Fidel Ramos, who has died aged 94, rose to the highest military command under the dictatorship of Ferdinand Marcos before playing a key role in his overthrow in 1986. He then served as the armed forces chief of staff and defence secretary under Corazon “Cory” Aquino, and succeeded her as president in 1992.
Seeking to explain why he had remained loyal to Marcos, his second cousin, for so long, first as head of the Philippine Constabulary, then, briefly, as acting chief of staff, Ramos said that his decision to break ranks was because the president had undermined the constitution.
“You obey the orders of your superior, your commanding officer, if they are legal orders,” he told an interviewer in 2017. “But when he started to stray during the martial law years… that went against my values.”
In 1986 Marcos called a snap election, confident he could fix it against his opponent, Cory Aquino, widow of the opposition leader Benigno, who had been assassinated on his return to the Philippines in 1983 from self-imposed exile in the United States.
The official electoral commission gave victory to the incumbent, the unofficial one to Aquino. A coup was then launched by reformist-minded young military officers, who were joined by Juan Ponce Enrile, the defence minister, and Ramos.
Vast crowds demanding an end to the 20-year dictatorship assembled on the Epifanio de los Santos Avenue (EDSA) in Manila in what became known as the EDSA People Power Revolution. Marcos and his family fled to Hawaii and Aquino was sworn in as president.
As head of the armed forces from 1986 to 1988, then as defence minister from 1988 to 1991, Ramos defended the Aquino government against numerous coup attempts.
In 1991 he declared his candidacy for the presidency but lost the nomination of his party, Laban ng Demokratikong Pilipino (Struggle of Democratic Filipinos), to Ramon Mitra, Speaker of the lower House of Representatives. Ramos jumped ship to found his own Partido Lakas ng Tao (People Power Party).
At the head of a coalition, he won the 1992 election in a seven-way race with less than 25 per cent of the vote, the lowest plurality in Philippine history. He was the first Protestant head of state in an overwhelmingly Catholic country.
“She has done her job, which is to establish political freedom,” he said of his predecessor in an interview with the Far Eastern Economic Review. “My priority is unifying the country.”
His achievements were manifold. A peace agreement was reached with the Muslim separatist Moro National Liberation Front, and repeal of an anti-subversion law made membership of the Communist Party legal. The economy was liberalised and frequent presidential trips abroad generated an estimated $20 billion of foreign investment. Family planning was promoted in the face of opposition from the Catholic Church.
Economic growth revived, passing five per cent in 1995 and 1996, but was hit at the end of Ramos’s term by the Asian financial crisis, though the Philippines suffered less than its south-east Asian neighbours.
Fidel Valdez Ramos was born in Lingayen in the north of the country on March 18 1928 to Narciso Ramos, who would later become a congressman and foreign secretary under Marcos, and Angela Valdez.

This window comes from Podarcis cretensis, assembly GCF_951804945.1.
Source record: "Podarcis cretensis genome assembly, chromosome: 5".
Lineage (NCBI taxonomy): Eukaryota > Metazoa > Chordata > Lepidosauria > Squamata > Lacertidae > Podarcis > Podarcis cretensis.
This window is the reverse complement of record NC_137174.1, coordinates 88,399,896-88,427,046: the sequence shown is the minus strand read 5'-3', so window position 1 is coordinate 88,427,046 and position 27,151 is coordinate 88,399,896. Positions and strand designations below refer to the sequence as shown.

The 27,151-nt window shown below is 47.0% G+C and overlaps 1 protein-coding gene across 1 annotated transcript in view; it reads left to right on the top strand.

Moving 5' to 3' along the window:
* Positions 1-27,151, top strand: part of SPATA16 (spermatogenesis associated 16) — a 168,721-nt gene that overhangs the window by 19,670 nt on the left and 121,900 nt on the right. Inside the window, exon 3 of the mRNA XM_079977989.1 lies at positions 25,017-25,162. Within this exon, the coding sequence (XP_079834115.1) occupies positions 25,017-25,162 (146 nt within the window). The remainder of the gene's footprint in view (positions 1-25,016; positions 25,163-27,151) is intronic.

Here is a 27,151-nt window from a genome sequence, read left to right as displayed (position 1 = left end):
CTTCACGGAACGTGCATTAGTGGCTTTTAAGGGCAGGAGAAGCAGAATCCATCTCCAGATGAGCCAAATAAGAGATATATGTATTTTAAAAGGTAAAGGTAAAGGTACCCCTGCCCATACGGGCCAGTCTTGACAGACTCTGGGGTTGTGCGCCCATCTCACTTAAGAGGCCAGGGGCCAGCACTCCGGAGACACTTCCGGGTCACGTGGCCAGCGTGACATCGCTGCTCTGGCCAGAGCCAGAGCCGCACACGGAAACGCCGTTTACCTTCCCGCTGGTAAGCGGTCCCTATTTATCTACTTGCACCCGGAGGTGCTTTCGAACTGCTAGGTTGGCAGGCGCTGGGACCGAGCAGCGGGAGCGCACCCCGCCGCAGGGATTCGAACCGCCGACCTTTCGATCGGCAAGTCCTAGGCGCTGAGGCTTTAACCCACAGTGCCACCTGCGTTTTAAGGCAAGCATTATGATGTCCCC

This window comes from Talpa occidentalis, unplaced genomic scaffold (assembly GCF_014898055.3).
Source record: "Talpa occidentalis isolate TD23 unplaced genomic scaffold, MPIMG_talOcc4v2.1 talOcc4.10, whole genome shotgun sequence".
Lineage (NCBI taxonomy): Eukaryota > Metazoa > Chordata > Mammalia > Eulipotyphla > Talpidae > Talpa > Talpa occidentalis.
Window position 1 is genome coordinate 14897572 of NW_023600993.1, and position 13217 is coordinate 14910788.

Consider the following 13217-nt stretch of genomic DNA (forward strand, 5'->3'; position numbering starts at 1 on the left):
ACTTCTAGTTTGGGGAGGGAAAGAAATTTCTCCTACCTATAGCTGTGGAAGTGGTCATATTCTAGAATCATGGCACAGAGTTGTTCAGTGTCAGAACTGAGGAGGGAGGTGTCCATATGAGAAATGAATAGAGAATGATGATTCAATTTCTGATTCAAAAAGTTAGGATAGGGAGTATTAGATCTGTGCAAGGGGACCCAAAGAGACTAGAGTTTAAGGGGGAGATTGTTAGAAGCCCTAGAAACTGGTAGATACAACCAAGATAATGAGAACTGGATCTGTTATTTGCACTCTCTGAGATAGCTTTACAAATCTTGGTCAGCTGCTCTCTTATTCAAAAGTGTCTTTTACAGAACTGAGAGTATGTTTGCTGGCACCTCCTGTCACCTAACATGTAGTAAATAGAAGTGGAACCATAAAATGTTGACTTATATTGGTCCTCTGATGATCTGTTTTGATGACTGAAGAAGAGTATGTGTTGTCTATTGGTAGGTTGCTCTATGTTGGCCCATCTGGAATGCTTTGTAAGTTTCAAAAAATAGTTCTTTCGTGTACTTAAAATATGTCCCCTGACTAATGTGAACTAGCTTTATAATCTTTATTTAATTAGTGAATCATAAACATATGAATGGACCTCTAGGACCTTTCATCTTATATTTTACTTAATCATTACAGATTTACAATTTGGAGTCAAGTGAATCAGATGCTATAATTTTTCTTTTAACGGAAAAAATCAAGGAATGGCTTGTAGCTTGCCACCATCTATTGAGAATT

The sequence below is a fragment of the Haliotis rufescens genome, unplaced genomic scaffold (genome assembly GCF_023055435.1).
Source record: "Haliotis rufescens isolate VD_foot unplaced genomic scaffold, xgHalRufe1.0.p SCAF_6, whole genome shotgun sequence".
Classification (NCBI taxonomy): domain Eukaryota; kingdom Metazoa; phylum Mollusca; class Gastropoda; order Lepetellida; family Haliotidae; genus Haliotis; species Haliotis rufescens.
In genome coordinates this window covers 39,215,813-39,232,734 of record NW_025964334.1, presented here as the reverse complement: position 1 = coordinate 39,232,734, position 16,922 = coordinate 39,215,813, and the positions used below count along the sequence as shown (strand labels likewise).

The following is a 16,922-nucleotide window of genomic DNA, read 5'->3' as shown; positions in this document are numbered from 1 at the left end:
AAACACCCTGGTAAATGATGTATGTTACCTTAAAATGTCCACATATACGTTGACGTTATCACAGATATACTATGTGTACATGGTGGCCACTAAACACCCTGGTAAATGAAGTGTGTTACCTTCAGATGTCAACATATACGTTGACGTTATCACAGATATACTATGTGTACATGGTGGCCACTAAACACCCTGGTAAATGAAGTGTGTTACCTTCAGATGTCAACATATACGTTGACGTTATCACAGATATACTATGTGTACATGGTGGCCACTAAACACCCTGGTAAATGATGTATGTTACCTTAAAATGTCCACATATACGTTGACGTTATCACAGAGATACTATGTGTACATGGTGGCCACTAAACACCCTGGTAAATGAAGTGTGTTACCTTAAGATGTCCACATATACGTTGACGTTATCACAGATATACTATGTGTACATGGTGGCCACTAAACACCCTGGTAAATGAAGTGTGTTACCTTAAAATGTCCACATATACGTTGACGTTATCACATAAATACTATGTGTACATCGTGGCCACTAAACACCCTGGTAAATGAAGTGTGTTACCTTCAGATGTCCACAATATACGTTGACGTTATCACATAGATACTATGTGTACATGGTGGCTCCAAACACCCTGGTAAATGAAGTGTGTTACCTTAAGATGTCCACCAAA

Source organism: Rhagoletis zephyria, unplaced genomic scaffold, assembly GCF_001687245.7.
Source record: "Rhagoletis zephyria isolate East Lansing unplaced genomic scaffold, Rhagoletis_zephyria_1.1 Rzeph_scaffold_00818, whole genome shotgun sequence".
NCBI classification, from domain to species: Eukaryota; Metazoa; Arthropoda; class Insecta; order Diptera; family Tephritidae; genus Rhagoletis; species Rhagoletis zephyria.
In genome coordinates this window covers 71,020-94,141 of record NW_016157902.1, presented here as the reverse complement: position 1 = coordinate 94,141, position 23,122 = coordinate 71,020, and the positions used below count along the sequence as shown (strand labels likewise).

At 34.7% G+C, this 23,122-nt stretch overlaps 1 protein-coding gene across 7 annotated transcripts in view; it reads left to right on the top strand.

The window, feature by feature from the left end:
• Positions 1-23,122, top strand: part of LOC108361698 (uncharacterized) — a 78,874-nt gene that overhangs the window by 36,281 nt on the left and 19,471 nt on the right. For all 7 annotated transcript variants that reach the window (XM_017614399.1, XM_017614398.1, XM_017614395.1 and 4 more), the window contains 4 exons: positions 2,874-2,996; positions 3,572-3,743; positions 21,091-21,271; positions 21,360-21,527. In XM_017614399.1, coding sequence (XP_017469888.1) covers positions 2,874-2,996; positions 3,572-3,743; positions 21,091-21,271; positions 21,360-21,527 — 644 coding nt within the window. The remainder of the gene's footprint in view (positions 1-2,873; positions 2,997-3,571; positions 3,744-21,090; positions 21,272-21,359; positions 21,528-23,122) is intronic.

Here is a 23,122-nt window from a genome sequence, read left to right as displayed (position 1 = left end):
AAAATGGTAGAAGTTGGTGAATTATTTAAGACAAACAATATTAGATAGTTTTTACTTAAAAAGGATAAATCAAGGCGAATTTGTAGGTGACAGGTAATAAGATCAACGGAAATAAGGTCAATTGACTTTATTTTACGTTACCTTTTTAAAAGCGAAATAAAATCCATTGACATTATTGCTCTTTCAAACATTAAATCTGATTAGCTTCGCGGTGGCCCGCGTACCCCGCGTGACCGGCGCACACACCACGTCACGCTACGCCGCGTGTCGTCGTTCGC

He was educated first in Lingayen, then in Manila, where he obtained a degree in Civil Engineering at the National University. In 1950 he graduated from the United States Military Academy at West Point. He also earned a master’s degree in civil engineering at the University of Illinois.
Ramos saw service against the Huk peasant rebellion on Luzon, the main Philippine island, and in the Korean War, where he distinguished himself against the Chinese in the fight for Hill Eerie near Chorwon.
In the Vietnam War he served as non-combat civil military engineer and head of a Philippine civil action group. During his 38 years as a soldier he was the only career officer who rose through the ranks from platoon leader to four-star general. He became the equivalent of a five-star general when, as head of state, he was commander-in-chief of the armed forces.
During his presidential term he had to deal with a crisis over electric power supplies, a confrontation with China over the Spratly Islands in the South China Sea and the protection of Filipino migrant workers, whose foreign remittances are so important to the economy.
His plans to celebrate 100 years of independence from Spain in 1998 with a centennial expo at the former American Clark air base were marred by allegations of corruption, and his attempt to amend the 1987 Constitution was stymied by the Supreme Court. He reinstated the death penalty, which had been abolished in 1987, only for it to be removed again under President Gloria Macapagal Arroyo.
Ramos remained influential after stepping down, helping in 2001 to depose his successor and former vice-president, Joseph Estrada, in what became known as EDSA II. Estrada, who was found guilty of plunder, was succeeded by his vice-president, Gloria Macapagal Arroyo.
In 2016 Ramos supported the successful presidential candidacy of Rodrigo Duterte, who appointed Ramos as special envoy to China. Later that year, however, Ramos resigned in protest at Duterte’s violent measures against drug dealers. He also opposed the president’s decision to allow Marcos a burial with full military honours in the Cemetery of Heroes in Manila.
The final irony in Ramos’s long life was the election as president in May this year of Bongbong Marcos, Ferdinand’s and Imelda’s son.
Ramos married Amelita Martinez in 1954. She and four of their five daughters, including Cristina, a former member of the national women’s football team, survive him. The second eldest died in 2011.
Ramos was appointed Honorary Knight Grand Cross of the Order of St Michael and St George in 1995.
Fidel Ramos, born March 18 1928, died July 31 2022